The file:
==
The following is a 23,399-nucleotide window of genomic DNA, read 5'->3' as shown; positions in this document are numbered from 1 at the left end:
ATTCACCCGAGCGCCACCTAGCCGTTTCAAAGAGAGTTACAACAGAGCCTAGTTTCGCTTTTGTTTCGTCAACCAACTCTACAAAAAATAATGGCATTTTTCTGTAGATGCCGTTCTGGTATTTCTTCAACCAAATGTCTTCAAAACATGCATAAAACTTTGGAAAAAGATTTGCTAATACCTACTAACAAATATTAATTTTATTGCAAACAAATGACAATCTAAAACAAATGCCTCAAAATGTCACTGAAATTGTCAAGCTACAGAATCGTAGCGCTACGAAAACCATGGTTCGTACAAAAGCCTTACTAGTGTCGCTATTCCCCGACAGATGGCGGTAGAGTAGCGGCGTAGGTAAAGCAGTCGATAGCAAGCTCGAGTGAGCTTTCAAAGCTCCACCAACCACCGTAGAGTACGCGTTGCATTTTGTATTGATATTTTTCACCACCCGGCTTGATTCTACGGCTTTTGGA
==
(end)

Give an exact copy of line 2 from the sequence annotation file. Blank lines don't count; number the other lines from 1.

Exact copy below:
ATTCACCCGAGCGCCACCTAGCCGTTTCAAAGAGAGTTACAACAGAGCCTAGTTTCGCTTTTGTTTCGTCAACCAACTCTACAAAAAATAATGGCATTTTTCTGTAGATGCCGTTCTGGTATTTCTTCAACCAAATGTCTTCAAAACATGCATAAAACTTTGGAAAAAGATTTGCTAATACCTACTAACAAATATTAATTTTATTGCAAACAAATGACAATCTAAAACAAATGCCTCAAAATGTCACTGAAATTGTCAAGCTACAGAATCGTAGCGCTACGAAAACCATGGTTCGTACAAAAGCCTTACTAGTGTCGCTATTCCCCGACAGATGGCGGTAGAGTAGCGGCGTAGGTAAAGCAGTCGATAGCAAGCTCGAGTGAGCTTTCAAAGCTCCACCAACCACCGTAGAGTACGCGTTGCATTTTGTATTGATATTTTTCACCACCCGGCTTGATTCTACGGCTTTTGGA